Saturday Apr. 2nd, 2011
WHEN YOU SIT down to a meal at the Fondue Stube, there are fon-do’s and fon-don’ts. I know this because Jogi, a flamboyant young man wearing lederhosen, announced it to me in his thick Eastern European accent as I unceremoniously dropped my bread into a bubbling pot of deliciously melty cheese: Fon-don’t number one.
Other fon-don’ts, Jogi informed me, include touching your teeth to the fondue stick, throwing your pot of boiling oil at your dinner partner, and being too serious. The penalty for a fon-don’t? Kissing your neighbor or buying the next round of drinks – “punishments” that helps illustrate the spirit of the fon-do’s: fon-do sing at the table, fon-do make a fool of yourself, and fon-do have a good time. Most importantly, fon-do complement Jogi on how cute his bottom looks in a pair of leather shorts – it will earn your dinner team tons of extra points.
Yes, your dinner team. Because when you dine at the Fondue Stube, it’s not just about cooking your food piece-by-piece in a pot of boiling oil or broth. It’s not even just about friendly competition between tables (team Edelweiss vs. team Schnitzel vs. team Glochenspiel!). When you dine at the Fondue Stube, it’s about experiencing your meal on a whole different level. A level that involves singing, dancing, and cheering as you are brought deep into the world of Jogi (short for Jeurgen, pronounced your-gen), and Jaan (pronounced yawn), the brothers of mysterious Eastern European origin who act as the ring leaders to your interactive fondue dinner.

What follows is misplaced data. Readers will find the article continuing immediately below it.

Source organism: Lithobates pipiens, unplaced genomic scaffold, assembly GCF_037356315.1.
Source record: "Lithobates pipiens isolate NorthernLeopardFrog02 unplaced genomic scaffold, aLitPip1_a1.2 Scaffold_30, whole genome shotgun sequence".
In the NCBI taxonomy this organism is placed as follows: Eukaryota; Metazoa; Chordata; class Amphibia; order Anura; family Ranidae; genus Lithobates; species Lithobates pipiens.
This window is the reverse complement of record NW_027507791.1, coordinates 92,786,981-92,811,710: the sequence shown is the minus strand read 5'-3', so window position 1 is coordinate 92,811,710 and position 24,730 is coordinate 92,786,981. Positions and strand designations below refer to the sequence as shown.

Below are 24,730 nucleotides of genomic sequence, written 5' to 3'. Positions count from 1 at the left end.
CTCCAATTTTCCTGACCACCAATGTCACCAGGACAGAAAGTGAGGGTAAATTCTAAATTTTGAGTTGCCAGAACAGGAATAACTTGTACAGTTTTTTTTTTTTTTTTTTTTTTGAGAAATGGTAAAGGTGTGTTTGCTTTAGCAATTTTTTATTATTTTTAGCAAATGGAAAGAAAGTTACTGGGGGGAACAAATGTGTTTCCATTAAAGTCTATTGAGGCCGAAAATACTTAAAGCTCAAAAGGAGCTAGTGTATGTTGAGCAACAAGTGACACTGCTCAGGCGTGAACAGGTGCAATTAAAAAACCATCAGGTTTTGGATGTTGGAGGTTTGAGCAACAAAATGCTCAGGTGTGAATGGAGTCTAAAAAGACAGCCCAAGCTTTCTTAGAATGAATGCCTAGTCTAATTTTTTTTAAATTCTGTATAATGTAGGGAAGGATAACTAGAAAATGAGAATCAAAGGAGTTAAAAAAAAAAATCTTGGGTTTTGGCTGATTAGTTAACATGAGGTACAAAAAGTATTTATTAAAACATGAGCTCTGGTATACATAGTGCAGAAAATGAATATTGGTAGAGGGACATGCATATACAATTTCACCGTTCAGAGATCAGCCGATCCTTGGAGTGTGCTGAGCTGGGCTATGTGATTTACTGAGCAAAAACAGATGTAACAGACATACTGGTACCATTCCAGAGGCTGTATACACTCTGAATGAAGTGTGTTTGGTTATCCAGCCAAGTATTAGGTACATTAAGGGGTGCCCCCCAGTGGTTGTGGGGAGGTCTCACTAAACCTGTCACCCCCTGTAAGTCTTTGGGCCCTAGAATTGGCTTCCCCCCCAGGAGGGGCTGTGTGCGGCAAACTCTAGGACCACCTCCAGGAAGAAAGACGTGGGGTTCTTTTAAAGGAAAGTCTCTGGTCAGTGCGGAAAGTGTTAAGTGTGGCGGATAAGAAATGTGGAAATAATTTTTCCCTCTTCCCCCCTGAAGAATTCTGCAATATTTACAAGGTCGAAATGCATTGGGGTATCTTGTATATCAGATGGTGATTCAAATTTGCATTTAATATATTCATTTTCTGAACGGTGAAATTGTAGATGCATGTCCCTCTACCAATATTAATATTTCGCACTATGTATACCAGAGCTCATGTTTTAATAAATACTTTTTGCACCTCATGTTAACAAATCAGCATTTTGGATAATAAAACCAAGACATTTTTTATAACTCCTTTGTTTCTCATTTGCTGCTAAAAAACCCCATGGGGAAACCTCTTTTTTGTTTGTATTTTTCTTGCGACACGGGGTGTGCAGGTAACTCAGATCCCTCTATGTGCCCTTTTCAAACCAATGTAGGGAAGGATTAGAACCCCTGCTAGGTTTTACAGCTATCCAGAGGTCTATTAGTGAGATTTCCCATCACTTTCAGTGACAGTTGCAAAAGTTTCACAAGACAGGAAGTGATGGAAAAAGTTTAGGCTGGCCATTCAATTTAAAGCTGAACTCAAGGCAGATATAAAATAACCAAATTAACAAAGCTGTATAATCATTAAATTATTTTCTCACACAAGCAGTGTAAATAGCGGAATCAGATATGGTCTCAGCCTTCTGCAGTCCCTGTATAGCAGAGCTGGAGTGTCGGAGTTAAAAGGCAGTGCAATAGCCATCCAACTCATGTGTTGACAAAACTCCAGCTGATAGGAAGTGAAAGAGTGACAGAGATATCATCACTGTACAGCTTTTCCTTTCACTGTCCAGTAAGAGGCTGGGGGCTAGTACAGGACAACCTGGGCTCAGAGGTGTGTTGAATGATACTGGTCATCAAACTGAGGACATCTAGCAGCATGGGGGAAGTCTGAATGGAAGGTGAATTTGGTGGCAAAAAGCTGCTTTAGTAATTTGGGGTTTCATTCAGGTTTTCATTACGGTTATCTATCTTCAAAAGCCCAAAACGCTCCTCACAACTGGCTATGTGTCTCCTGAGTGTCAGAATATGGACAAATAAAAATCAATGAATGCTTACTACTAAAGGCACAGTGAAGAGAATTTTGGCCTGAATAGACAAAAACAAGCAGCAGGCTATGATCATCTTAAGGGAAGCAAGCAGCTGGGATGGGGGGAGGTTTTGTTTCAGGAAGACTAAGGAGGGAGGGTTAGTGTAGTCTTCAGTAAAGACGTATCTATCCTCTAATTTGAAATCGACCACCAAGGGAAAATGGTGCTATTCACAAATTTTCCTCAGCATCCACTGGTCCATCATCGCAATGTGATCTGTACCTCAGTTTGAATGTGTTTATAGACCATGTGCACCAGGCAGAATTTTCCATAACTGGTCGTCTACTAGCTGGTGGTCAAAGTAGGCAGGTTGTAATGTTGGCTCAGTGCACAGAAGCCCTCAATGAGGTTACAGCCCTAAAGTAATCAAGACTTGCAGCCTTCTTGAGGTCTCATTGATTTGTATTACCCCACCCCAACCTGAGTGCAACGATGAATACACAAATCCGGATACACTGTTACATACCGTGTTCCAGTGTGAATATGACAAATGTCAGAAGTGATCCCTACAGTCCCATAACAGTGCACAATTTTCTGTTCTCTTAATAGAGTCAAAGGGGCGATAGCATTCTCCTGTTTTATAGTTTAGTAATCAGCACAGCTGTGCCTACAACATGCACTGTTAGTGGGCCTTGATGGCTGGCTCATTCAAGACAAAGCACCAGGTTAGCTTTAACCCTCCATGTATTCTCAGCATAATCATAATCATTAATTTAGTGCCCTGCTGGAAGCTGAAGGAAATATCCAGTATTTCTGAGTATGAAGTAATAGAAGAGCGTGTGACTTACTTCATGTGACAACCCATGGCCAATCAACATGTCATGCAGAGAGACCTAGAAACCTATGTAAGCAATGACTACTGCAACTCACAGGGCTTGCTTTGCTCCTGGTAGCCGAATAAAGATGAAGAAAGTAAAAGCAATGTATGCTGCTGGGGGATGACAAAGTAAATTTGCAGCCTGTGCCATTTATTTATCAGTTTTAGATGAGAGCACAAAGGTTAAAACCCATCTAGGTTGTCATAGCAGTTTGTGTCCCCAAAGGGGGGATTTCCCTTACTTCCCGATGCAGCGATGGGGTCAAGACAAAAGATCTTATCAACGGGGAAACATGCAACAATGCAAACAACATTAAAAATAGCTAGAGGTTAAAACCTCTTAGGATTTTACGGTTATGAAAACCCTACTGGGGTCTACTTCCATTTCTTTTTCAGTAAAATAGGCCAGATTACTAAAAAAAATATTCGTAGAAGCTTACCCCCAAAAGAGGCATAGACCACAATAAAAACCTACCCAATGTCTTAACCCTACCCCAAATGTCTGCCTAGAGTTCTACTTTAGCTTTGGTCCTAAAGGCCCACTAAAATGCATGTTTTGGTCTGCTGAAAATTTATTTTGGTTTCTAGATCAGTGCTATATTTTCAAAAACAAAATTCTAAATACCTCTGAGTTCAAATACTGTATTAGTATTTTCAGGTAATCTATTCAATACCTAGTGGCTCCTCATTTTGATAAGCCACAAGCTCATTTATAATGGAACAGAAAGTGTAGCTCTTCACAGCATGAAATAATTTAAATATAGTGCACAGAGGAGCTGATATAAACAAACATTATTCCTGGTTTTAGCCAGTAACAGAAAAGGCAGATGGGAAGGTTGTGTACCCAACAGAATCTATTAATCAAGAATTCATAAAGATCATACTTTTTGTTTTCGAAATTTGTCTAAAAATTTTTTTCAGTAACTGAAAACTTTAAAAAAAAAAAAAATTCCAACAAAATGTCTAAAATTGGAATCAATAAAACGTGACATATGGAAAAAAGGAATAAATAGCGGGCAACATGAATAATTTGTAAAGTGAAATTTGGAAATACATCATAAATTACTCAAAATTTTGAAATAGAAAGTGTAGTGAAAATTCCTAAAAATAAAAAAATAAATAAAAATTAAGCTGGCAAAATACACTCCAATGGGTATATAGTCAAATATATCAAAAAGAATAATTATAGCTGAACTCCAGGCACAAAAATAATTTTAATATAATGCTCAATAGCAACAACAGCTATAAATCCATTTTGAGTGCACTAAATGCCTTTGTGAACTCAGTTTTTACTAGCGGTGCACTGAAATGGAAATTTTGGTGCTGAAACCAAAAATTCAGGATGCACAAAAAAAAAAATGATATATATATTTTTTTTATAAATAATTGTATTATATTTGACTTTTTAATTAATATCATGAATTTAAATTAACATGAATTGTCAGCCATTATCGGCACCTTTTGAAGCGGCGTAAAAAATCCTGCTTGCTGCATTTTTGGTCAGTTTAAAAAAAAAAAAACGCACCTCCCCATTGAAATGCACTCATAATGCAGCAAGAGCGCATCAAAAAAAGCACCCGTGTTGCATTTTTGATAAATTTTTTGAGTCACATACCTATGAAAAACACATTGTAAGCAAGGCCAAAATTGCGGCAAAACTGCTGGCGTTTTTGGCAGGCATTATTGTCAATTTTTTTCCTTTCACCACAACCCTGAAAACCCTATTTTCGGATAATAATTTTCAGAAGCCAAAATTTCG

In a ski town, fondue is not so uncommon. Each with roots in the snowy Alps, skiing and fondue are a natural pairing, and Big Sky’s original Fondue Stube opened in the 1970s when a fondue craze was sweeping the nation. Though craze eventually faded, the recent spread of The Melting Pot fondue chain brought fondue back in vogue, and it seemed natural that Big Sky should revive the Stube for the epic 2010-2011 Montana ski season.
Still, dining at the Fondue Stube is not a common fondue experience. The atmosphere deviates far from the stiff, formal waiters who serve you at The Melting Pot chain, and Jogi and Jaan bring their charismatic characters to the forefront, coaxing people out of their shells as they urge diners to meet people from other tables, perform silly songs and skits, and join in their renditions of old 10th Mountain Division ski songs. Half-way through cooking a tender cube of elk and a tempura-covered cheese ravioli, I found myself thrust in front of the crowd, swaying as the entire restaurant joined in my rendition of The Sound of Music’s “Do-Re-Mi.” 50,000 fondue points for team Edelweiss.
At the end of the evening, over the last drips of melted chocolate on a skewered strawberry, Jaan and Jogi announced the final point tally. Team Schnitzel had won with 461,000 -and-a-half points. Their prize? A whole, raw onion to take home with them as their very own – a huge honor back where Jaan and Jogi come from, they said. As the onion was presented to the head of the table and team Schnitzel exploded in uproarious laughter it was clear how easy it is to follow the number one fon-do at the Stube: fon-do have a good time.
The Fondue Stube is located in Chet’s Bar and Grill at Big Sky Resort and is open from 6-10pm Thursday-Monday. Call the Huntley Lodge concierge for required reservations ( 406-995-5806). You won’t regret it!